I arrived in Nosara, a sleepy village on the Nicoya Peninsula in western Costa Rica, in time for the 1 May Recorrido de Toros - the local version of the rodeo. The arena was built of straw and matchstick-thin wood, and draped with a single string of cloudy lightbulbs. There we sat with the local oomph-pah-pah band who do the rodeo circuit every year. All evening we watched the Costa Rican cowboys, saboneros, rope massive Brahmin bulls (the bulls are never killed - this is peaceful Costa Rica).
After the rodeo everybody retired to the airstrip - Nosara's only real contact with the rest of the country - for the salsa party (the part with the white lines is the dance floor). Under the most spectacular ceiling of stars I have ever seen, I was waltzed by bachelor cowboys and received two proposals of marriage.
I love pot-holed, frantic San Jose, Costa Rica's capital city. The nightlife is fantastic, with great student bars, salsa clubs, the odd blues and jazz venues, and the cinema clubs of the Goethe Institut and the university. After weeks in the rain forest, or in some far-flung mangrove, San Jose is my Paris.
Many parts of Costa Rica, particularly the Mosquito Coast in the north east, are best reached by light plane. Peter, my pilot, and I flew there detouring over the smoking craters of volcanos Poas and Arenal, which erupt almost every day. Then we flew through the enjungled waterways of Mosquitia, often just below tree level, so close to the water we could see alligators and other wildlife basking on the banks. Peter has built a sound system into his cockpit and at sunrise we flew to Massive Attack and Mahler, skirting the treetops, then sailing out over the Caribbean.
To get to the Buenavista Lodge in the beautiful dry-forested north of Guanacaste province I drove up one of the worst roads ever seen, in the company of three large melons - one of whom didn't make it.
True to its name, the view over the serene, rolling hills and volcanoes from the Buenavista is staggering. In the day one can visit volcanic hot springs or mud pools, soak in a hot pool, or ride out with the peones to check on the cattle. In the evening, the family-run kitchen serves massive meals of chicken and beans. Guests - in the low season they seem to consist of French vulcanologists and stray guide-book writers - converse around an enormous table.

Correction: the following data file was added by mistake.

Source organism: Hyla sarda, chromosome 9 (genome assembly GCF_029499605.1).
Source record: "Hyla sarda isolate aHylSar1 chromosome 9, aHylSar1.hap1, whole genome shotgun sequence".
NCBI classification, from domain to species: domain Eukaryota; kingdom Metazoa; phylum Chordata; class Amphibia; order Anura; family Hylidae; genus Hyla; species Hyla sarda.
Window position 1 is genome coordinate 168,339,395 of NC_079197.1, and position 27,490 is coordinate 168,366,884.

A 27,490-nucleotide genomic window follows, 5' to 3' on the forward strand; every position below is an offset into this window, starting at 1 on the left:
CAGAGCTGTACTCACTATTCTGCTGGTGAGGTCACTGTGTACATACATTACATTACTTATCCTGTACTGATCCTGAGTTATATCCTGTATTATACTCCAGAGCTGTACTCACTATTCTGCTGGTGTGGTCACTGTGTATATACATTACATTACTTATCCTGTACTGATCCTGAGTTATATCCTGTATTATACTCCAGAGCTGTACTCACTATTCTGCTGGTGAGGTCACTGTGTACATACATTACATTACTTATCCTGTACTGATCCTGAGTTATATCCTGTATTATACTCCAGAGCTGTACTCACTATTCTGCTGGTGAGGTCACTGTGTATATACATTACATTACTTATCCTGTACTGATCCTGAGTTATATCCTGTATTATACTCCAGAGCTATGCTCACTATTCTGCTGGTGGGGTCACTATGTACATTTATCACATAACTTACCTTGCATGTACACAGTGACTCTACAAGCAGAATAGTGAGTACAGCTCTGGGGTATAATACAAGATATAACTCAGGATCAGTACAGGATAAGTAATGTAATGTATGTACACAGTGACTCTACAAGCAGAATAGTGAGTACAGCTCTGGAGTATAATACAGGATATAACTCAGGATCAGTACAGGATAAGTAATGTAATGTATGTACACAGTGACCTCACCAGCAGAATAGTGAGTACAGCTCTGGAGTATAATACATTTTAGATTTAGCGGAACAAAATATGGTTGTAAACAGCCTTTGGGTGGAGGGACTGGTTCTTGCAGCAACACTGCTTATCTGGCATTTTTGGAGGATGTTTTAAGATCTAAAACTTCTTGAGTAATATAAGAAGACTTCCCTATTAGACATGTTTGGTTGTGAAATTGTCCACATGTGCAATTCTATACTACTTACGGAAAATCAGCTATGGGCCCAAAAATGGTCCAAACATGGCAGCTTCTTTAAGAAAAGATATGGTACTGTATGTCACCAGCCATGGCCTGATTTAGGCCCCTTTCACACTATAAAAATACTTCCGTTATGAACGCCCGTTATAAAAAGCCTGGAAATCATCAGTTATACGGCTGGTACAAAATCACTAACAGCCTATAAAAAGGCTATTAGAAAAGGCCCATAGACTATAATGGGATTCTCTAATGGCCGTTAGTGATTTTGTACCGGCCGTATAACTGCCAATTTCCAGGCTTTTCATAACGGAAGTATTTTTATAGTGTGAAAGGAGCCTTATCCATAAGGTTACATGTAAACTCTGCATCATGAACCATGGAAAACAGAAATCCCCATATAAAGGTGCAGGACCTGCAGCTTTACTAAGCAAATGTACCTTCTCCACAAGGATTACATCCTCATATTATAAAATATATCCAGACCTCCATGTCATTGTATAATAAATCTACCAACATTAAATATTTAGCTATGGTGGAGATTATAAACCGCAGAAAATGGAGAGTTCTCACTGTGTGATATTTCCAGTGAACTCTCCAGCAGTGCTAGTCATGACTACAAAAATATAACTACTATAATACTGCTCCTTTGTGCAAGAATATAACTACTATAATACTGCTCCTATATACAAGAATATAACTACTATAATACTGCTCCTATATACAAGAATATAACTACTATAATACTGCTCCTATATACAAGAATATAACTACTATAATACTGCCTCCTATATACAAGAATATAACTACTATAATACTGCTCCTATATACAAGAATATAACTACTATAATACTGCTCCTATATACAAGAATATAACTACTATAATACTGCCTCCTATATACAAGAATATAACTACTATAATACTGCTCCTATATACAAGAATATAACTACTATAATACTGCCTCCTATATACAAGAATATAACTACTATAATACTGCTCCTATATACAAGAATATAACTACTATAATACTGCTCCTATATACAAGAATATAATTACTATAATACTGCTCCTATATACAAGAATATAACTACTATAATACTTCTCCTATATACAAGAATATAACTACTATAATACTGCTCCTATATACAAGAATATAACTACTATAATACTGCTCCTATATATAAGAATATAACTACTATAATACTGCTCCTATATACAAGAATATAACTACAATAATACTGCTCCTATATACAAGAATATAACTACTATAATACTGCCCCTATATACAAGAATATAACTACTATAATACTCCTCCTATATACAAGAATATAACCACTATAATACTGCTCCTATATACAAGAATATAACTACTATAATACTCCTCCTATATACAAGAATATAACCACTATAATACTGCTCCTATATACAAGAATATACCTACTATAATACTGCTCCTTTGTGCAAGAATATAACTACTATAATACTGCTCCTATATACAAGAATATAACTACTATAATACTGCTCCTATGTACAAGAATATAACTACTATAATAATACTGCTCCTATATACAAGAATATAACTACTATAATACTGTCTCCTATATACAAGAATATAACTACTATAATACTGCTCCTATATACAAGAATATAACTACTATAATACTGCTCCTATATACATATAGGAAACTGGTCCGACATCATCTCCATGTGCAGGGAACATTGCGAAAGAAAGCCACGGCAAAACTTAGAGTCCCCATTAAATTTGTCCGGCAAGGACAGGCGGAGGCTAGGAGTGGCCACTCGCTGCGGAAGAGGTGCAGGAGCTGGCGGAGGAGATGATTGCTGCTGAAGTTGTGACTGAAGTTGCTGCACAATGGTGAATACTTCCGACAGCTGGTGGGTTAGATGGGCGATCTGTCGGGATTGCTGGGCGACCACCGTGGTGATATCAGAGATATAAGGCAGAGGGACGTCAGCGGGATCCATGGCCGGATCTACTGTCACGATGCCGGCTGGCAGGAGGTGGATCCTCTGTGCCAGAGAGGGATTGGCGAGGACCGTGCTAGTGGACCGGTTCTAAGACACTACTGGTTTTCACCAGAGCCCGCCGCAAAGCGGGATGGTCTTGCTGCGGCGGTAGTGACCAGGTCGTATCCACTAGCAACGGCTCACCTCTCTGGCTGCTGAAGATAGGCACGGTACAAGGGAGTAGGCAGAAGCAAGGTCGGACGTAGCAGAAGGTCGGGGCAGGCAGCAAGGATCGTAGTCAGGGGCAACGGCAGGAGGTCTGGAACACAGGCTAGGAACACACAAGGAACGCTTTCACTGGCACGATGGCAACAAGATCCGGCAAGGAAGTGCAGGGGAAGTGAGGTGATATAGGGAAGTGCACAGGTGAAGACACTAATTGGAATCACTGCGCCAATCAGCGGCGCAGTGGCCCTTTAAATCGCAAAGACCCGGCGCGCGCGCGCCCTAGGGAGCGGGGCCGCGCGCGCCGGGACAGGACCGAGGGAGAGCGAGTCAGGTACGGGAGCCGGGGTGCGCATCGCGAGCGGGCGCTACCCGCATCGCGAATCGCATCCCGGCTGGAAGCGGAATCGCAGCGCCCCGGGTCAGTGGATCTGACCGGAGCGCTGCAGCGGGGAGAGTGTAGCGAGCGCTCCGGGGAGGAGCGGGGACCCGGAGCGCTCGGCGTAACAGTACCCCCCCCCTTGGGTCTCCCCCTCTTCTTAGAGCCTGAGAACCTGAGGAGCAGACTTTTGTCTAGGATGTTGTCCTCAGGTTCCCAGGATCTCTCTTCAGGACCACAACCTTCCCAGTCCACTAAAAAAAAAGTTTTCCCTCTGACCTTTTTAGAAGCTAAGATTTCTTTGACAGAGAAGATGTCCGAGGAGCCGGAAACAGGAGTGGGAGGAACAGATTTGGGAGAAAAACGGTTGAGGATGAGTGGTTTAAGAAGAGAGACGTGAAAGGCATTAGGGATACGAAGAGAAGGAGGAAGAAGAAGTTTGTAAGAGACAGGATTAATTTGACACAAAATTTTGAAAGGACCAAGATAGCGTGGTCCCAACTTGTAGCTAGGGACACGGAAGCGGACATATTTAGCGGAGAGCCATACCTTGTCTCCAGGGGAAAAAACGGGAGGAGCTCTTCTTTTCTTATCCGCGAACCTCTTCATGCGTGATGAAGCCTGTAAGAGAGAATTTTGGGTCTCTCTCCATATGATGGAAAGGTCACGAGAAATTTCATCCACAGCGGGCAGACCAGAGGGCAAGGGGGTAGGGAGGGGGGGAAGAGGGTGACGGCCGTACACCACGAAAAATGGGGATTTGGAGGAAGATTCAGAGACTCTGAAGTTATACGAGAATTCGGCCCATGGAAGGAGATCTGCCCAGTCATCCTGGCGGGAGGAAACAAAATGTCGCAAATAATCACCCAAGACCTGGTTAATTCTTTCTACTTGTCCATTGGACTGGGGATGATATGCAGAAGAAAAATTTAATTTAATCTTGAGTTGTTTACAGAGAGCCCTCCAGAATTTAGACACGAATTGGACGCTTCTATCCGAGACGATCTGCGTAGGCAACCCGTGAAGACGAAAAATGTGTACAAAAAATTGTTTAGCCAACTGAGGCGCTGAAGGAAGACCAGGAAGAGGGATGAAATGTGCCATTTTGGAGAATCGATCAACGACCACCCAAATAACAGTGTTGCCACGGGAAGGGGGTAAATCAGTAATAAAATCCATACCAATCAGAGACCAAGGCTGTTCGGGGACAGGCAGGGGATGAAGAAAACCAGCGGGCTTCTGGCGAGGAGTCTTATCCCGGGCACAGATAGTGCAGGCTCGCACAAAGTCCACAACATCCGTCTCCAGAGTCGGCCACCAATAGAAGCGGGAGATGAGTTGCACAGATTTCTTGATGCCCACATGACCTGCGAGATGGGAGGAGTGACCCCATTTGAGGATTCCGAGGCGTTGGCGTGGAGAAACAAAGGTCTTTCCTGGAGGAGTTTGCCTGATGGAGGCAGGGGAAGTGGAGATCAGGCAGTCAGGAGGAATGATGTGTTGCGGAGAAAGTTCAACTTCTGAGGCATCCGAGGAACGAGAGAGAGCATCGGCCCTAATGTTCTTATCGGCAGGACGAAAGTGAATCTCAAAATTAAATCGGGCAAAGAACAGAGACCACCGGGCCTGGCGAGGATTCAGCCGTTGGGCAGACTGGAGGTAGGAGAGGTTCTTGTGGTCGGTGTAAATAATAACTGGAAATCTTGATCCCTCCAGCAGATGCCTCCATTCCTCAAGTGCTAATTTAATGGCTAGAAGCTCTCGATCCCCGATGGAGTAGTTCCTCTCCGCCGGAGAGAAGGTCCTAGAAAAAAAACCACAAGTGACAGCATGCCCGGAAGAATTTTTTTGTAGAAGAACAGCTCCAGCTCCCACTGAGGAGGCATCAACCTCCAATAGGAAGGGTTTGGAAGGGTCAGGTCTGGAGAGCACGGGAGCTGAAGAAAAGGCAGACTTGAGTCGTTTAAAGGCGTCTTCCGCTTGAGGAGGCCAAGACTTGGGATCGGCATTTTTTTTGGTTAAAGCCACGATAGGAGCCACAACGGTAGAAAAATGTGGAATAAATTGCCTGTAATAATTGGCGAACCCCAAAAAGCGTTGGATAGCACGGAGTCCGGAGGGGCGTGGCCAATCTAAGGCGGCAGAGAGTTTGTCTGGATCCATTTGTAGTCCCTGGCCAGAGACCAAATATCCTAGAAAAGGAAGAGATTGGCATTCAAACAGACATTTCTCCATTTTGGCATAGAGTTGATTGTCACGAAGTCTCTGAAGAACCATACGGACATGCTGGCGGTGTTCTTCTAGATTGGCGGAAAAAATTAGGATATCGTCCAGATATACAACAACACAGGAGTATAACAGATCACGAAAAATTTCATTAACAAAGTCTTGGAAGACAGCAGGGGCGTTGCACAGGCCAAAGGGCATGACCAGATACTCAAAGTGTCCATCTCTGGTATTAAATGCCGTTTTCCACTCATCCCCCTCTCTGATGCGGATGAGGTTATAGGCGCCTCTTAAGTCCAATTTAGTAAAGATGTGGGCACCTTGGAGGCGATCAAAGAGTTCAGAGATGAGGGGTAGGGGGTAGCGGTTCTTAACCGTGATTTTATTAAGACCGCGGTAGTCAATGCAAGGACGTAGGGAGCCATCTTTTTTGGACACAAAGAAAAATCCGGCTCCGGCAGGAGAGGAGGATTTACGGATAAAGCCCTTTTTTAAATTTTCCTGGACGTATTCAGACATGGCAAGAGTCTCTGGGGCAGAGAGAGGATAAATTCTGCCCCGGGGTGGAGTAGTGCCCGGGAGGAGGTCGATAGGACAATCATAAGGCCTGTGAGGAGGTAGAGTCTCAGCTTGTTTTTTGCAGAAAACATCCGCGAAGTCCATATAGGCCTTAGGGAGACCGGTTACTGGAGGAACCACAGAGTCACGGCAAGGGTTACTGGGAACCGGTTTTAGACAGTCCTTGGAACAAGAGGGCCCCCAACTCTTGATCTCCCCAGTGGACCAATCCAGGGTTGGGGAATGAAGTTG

"Mal educado" - badly educated; a gentle riposte to a certain faction usually urban, of Costa Rican men who feel impelled to make endless but harmless "Hey, baby" remarks.
Most of the time it is hot, and refrescos - drinks with fresh fruit, water or milk, and ice - are one of the best ways to cool off. Every soda (lunch counter/diner) has ancient Osterizer blenders, into which are thrown wonderful concoctions; papaya en leche, moro (blackberries), or pina y banana - pineapple and bananas.
Costa Rica is famous for its wildlife. One of the more elusive is the manatee, or sea cow. Now endangered, due to the pollution of its favoured waterways, the manatee will sometimes surface in the saline canals of the Caribbean coast. Friendly and very curious, at first they look like a bewhiskered log floating on the water, until they turn over on to their stomaches and gaze at you with their saucer- wide eyes.
The fishing town of Montezuma is poised on the tip of the Nicoya Peninsula. The beach isn't perfect for swimming, being a little rough, but the tidal pools that harbour urchins, fish, and the most persistent crabs known to man, make up for it.
These orange-and-purple crabs are fierce-looking but gregarious; they will sneak into your knapsack, pop out from under the door of your beach- cabina hotel room, and scuttle on to your breakfast table, pincers held aloft, as if looking for an argument.
One night, long after nightfall, when I had forgotten my torch, followed by a line of crabs competing for my company as the horizon was slashed by lightning far out in the Pacific.
Jean MacNeil wrote `The Rough Guide to Costa Rica'. Keep up with the latest developments in travel by subscribing to the free newsletter `Rough News', published three times yearly. Write to Rough Guides, IoS offer, 1 Mercer Street, London WC2H 9QJ. A free Rough Guide to the first three subscribers each week.
When to go
Costa Rica has two seasons; the rainy (May-Oct) and the dry (Nov-April). The best time is on the cusp - November or April - when there are fewer tourists and you are neither drenched nor parched
How to get there Any way you go, expect to spend about 16 hours in transit. From Britain you can fly with KLM (0181 750-9000) via Amsterdam, or Iberia (0171 830- 0011) via Madrid. The US route is faster, but not cheaper. American Airlines (0181 572-5555) has good connections via Miami, and United (0181 990-9900) can fly you via Washington or Miami. In the low season (Easter until December) you can expect to pay pounds 600, but prices can double at Christmas. Where to stay The Buenavista Lodge is 31km N-E of Liberia, Guancaste province. (Phone/fax 00-506 695-5147.) For all accommodation, contact Camino Travel, San Jose; (tel 00-506 257-0107; fax 257-0243, email firstname.lastname@example.org. Scenic flights Contact Pitts Aviation in San Jose: phone/fax 228-9912.